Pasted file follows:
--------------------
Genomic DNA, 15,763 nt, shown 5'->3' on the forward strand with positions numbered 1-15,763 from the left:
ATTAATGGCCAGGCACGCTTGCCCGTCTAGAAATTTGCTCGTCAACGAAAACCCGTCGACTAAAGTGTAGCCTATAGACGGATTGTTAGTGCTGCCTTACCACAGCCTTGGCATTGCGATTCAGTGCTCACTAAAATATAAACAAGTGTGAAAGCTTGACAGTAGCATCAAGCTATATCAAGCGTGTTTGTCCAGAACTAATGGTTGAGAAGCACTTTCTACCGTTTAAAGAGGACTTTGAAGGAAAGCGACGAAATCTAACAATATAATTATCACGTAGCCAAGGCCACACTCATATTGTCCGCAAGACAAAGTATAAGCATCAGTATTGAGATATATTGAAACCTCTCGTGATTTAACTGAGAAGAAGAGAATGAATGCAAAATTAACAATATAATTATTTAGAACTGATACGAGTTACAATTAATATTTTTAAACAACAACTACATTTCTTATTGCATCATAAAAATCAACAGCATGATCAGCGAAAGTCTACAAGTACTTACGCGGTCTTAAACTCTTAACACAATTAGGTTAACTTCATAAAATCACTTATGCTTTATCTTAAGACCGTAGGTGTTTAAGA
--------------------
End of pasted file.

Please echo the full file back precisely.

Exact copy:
Genomic DNA, 15,763 nt, shown 5'->3' on the forward strand with positions numbered 1-15,763 from the left:
ATTAATGGCCAGGCACGCTTGCCCGTCTAGAAATTTGCTCGTCAACGAAAACCCGTCGACTAAAGTGTAGCCTATAGACGGATTGTTAGTGCTGCCTTACCACAGCCTTGGCATTGCGATTCAGTGCTCACTAAAATATAAACAAGTGTGAAAGCTTGACAGTAGCATCAAGCTATATCAAGCGTGTTTGTCCAGAACTAATGGTTGAGAAGCACTTTCTACCGTTTAAAGAGGACTTTGAAGGAAAGCGACGAAATCTAACAATATAATTATCACGTAGCCAAGGCCACACTCATATTGTCCGCAAGACAAAGTATAAGCATCAGTATTGAGATATATTGAAACCTCTCGTGATTTAACTGAGAAGAAGAGAATGAATGCAAAATTAACAATATAATTATTTAGAACTGATACGAGTTACAATTAATATTTTTAAACAACAACTACATTTCTTATTGCATCATAAAAATCAACAGCATGATCAGCGAAAGTCTACAAGTACTTACGCGGTCTTAAACTCTTAACACAATTAGGTTAACTTCATAAAATCACTTATGCTTTATCTTAAGACCGTAGGTGTTTAAGA